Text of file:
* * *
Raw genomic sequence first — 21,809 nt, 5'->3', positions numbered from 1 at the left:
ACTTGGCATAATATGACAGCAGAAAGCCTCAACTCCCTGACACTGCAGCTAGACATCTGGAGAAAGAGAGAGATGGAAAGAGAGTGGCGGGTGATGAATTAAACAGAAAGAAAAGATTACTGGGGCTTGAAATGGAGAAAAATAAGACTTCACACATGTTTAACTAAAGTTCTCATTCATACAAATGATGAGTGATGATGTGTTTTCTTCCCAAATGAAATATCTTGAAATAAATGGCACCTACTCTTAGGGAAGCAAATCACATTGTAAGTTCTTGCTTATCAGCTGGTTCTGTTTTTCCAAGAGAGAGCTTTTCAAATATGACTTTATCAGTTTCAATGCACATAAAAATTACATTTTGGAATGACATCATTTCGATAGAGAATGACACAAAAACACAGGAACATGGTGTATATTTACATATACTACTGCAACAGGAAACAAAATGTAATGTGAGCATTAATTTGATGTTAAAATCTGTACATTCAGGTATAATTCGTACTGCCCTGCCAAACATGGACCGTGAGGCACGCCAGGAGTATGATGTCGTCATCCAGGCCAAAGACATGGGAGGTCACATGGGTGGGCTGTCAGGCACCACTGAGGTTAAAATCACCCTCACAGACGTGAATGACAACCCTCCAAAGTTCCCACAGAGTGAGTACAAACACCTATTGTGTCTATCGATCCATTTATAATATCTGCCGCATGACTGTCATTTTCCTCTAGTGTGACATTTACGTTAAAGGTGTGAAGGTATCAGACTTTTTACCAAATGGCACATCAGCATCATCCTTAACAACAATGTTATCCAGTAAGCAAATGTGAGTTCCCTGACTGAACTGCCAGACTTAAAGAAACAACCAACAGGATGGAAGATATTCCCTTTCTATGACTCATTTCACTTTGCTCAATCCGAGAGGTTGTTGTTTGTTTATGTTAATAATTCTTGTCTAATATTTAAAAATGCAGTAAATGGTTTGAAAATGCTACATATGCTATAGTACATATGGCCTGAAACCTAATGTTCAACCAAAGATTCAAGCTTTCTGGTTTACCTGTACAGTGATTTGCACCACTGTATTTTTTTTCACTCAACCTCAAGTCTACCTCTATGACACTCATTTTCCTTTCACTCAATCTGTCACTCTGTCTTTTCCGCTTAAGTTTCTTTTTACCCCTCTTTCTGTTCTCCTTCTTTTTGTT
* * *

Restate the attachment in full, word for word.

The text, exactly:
Raw genomic sequence first — 21,809 nt, 5'->3', positions numbered from 1 at the left:
ACTTGGCATAATATGACAGCAGAAAGCCTCAACTCCCTGACACTGCAGCTAGACATCTGGAGAAAGAGAGAGATGGAAAGAGAGTGGCGGGTGATGAATTAAACAGAAAGAAAAGATTACTGGGGCTTGAAATGGAGAAAAATAAGACTTCACACATGTTTAACTAAAGTTCTCATTCATACAAATGATGAGTGATGATGTGTTTTCTTCCCAAATGAAATATCTTGAAATAAATGGCACCTACTCTTAGGGAAGCAAATCACATTGTAAGTTCTTGCTTATCAGCTGGTTCTGTTTTTCCAAGAGAGAGCTTTTCAAATATGACTTTATCAGTTTCAATGCACATAAAAATTACATTTTGGAATGACATCATTTCGATAGAGAATGACACAAAAACACAGGAACATGGTGTATATTTACATATACTACTGCAACAGGAAACAAAATGTAATGTGAGCATTAATTTGATGTTAAAATCTGTACATTCAGGTATAATTCGTACTGCCCTGCCAAACATGGACCGTGAGGCACGCCAGGAGTATGATGTCGTCATCCAGGCCAAAGACATGGGAGGTCACATGGGTGGGCTGTCAGGCACCACTGAGGTTAAAATCACCCTCACAGACGTGAATGACAACCCTCCAAAGTTCCCACAGAGTGAGTACAAACACCTATTGTGTCTATCGATCCATTTATAATATCTGCCGCATGACTGTCATTTTCCTCTAGTGTGACATTTACGTTAAAGGTGTGAAGGTATCAGACTTTTTACCAAATGGCACATCAGCATCATCCTTAACAACAATGTTATCCAGTAAGCAAATGTGAGTTCCCTGACTGAACTGCCAGACTTAAAGAAACAACCAACAGGATGGAAGATATTCCCTTTCTATGACTCATTTCACTTTGCTCAATCCGAGAGGTTGTTGTTTGTTTATGTTAATAATTCTTGTCTAATATTTAAAAATGCAGTAAATGGTTTGAAAATGCTACATATGCTATAGTACATATGGCCTGAAACCTAATGTTCAACCAAAGATTCAAGCTTTCTGGTTTACCTGTACAGTGATTTGCACCACTGTATTTTTTTTCACTCAACCTCAAGTCTACCTCTATGACACTCATTTTCCTTTCACTCAATCTGTCACTCTGTCTTTTCCGCTTAAGTTTCTTTTTACCCCTCTTTCTGTTCTCCTTCTTTTTGTT